Coach Lynda: Christina Probert Turner the Cross country plans for sure
Were you asking which was the best training plan for CX or how to spend the MTB season to set you up to rip it at CX season?
Christina Probert Turner: Yes Lynda, How should I spend my Mtb season, long or short Mtb races for the cx season? When r u going to have a cx plan , hehe ?
Coach Lynda: Ideally do longer races early MTB season then shorter races towards the end of the MTB season. Take a short break then go into CX season.
Christina Probert Turner: Thank you!
Maaike Everts: Since I’ll be racing Breck Epic on a SS I presume I’ll be hike-a-biking quite a bit (although probably not so much now that I’ve found your training plans!). Would it be beneficial to specifically train for that? Or it the time better spent getting in as best of biking shape as possible? Love your open forum days – very interesting to see everybody’s questions!
Coach Lynda: Maaike Everts, definitely train on routes that require you to ad hike-a-biking (HAB), especially on your longer SS training days. You must know how to be efficient, when to carry and when to roll your bike, how to pick up your bike and carry it, have HAB friendly footwear and be able to keep fueling while you are HABing. I love you are doing Breck Epic single-speed!
Randy Shoogs Larrison: LW Coaching Thanks for taking the time! With an NUE race season that starts mid- March and goes until the end of Sep …(then cx season) 1-How do you prevent burnout? 2-What do you suggest if/when it happens? 3-How long of an off-season do you suggest? Thanks again, have a great day!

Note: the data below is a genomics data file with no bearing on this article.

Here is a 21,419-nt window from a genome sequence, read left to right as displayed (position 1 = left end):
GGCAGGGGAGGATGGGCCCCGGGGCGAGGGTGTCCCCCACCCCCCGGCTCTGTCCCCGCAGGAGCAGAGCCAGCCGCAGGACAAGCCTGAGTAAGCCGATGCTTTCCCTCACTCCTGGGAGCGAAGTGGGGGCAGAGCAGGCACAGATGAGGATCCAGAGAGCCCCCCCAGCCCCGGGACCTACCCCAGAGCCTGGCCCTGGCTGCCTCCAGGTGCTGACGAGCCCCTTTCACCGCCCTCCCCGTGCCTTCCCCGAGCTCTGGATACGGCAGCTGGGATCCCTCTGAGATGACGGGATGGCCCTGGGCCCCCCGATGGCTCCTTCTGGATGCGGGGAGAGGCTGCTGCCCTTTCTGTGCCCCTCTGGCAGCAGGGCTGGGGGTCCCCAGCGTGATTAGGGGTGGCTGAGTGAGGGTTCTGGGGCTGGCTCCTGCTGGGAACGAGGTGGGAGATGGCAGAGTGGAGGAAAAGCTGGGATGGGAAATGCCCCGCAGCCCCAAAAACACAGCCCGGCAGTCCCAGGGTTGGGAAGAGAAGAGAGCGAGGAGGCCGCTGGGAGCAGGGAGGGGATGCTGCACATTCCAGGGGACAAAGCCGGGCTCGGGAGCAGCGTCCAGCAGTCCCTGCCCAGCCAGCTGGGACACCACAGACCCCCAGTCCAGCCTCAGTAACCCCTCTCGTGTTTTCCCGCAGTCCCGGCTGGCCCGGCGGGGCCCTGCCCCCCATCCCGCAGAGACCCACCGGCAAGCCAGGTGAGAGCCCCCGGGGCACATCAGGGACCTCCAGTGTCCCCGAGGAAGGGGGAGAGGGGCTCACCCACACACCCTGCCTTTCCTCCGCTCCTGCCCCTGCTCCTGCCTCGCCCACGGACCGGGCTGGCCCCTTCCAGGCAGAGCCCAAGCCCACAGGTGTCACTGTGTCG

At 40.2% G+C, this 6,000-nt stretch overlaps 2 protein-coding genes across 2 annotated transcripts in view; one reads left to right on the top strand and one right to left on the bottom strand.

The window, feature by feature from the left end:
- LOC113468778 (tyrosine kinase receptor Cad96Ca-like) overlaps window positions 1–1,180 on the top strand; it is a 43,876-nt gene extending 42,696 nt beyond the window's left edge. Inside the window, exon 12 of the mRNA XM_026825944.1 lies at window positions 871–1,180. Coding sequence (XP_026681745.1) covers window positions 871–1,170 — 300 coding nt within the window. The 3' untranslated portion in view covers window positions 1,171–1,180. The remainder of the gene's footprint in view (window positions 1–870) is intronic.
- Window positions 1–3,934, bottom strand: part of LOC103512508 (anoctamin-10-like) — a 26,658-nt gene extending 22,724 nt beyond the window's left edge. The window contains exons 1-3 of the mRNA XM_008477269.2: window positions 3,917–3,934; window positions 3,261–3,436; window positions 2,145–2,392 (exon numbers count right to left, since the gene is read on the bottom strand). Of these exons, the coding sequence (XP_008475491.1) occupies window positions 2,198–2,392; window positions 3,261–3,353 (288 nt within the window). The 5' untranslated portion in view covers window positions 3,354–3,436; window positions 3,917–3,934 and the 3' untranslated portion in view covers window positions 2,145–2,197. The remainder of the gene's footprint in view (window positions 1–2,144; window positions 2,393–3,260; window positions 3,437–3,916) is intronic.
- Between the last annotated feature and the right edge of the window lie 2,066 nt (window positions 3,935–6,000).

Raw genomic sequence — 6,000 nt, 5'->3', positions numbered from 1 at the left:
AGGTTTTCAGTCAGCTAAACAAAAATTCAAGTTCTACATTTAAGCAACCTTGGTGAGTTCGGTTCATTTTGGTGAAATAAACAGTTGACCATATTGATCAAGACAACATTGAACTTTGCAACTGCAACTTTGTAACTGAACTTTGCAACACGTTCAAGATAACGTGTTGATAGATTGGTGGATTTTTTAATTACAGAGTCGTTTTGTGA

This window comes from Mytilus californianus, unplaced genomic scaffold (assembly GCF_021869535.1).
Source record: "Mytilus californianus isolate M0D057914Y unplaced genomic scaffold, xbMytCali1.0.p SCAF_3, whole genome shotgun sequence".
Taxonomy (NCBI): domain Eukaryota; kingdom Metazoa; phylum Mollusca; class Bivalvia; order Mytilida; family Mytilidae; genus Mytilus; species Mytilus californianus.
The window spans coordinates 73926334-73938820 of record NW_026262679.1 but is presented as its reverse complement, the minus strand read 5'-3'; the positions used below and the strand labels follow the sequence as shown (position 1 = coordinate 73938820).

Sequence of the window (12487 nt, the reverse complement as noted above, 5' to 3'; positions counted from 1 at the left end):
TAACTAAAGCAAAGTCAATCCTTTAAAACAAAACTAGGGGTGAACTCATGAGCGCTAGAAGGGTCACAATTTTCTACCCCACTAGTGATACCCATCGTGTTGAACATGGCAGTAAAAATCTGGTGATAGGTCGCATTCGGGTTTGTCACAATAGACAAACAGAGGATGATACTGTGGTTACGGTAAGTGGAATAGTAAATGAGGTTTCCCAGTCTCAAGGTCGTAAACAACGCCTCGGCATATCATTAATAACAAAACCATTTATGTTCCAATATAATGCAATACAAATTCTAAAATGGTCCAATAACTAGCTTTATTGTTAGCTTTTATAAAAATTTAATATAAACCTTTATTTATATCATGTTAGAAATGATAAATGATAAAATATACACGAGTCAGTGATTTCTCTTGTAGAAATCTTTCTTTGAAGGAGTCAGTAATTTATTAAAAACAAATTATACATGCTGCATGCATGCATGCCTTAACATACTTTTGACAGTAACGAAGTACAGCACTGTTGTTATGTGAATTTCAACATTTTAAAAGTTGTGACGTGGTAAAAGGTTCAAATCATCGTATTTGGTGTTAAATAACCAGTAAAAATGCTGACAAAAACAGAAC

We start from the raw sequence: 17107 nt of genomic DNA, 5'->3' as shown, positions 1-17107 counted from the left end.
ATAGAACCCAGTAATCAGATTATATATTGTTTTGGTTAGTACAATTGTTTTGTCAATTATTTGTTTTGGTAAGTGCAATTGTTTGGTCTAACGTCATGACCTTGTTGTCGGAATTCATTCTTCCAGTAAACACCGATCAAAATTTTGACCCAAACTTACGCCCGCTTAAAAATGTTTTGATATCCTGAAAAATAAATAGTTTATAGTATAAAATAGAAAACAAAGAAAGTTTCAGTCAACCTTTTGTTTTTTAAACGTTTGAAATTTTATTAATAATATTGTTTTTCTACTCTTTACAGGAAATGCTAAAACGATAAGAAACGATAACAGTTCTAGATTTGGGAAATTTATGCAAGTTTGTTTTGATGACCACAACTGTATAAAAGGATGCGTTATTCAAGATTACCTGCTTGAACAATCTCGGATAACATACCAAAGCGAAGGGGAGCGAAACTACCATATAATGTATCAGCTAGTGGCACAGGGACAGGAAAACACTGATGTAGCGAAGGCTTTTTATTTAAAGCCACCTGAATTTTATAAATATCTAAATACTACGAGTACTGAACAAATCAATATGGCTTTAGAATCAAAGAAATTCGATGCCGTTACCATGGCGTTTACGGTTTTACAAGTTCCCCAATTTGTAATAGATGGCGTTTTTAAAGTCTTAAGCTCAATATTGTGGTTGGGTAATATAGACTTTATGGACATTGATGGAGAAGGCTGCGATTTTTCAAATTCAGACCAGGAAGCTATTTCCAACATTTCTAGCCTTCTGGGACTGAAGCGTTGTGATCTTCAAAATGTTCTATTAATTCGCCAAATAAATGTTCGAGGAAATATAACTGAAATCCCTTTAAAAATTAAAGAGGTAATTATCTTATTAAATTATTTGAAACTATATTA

Coach Lynda: Randy Shoogs Larrison, the best way to prevent burnout is to be diligent about your recovery and honest with your rest weeks to stay fresh. Another good tactic is to schedule 2-3 x 1 week off your bike during the season for a deeper mental and physical rest. IMO you don’t need an “off-season” but I do recommend putting a week or 2 off the bike into your schedule multiple times during the year. You can maintain a lot more fitness with 6 x 1 week off training than 1 x 6 week off training in a calendar year.
Jennifer Vogel: Hi Lynda, I am new to mb racing. My goals are as follows; finish a 100 km mb race (Kootenay Sufferfest)(race is 24 weeks away) and to lose a few pounds (from 126 to 120 ish) by May. Outdoor riding is not an option for me, I skate ski, lift and spin. My questions for you are; 1)which programs would you recommend? 2) for the long indoor rides (3hours) listed in your programs, can I switch that out for a skate ski?
On the Base training plan you can skate ski and spin for any of the bike workouts. I highly recommend going outdoors on the weekends on skis for the longer sessions rather than slogging away on an indoor bike. It is good to pedal indoors a couple of times per week for the shorter weekday sessions to keep your pedaling muscle memory.
Jennifer Vogel: Great thank you for the recommendations. Glad skiing is an option, I don’t think I could mentally complete 3 hours of riding indoors. Appreciate you advice, now off to training!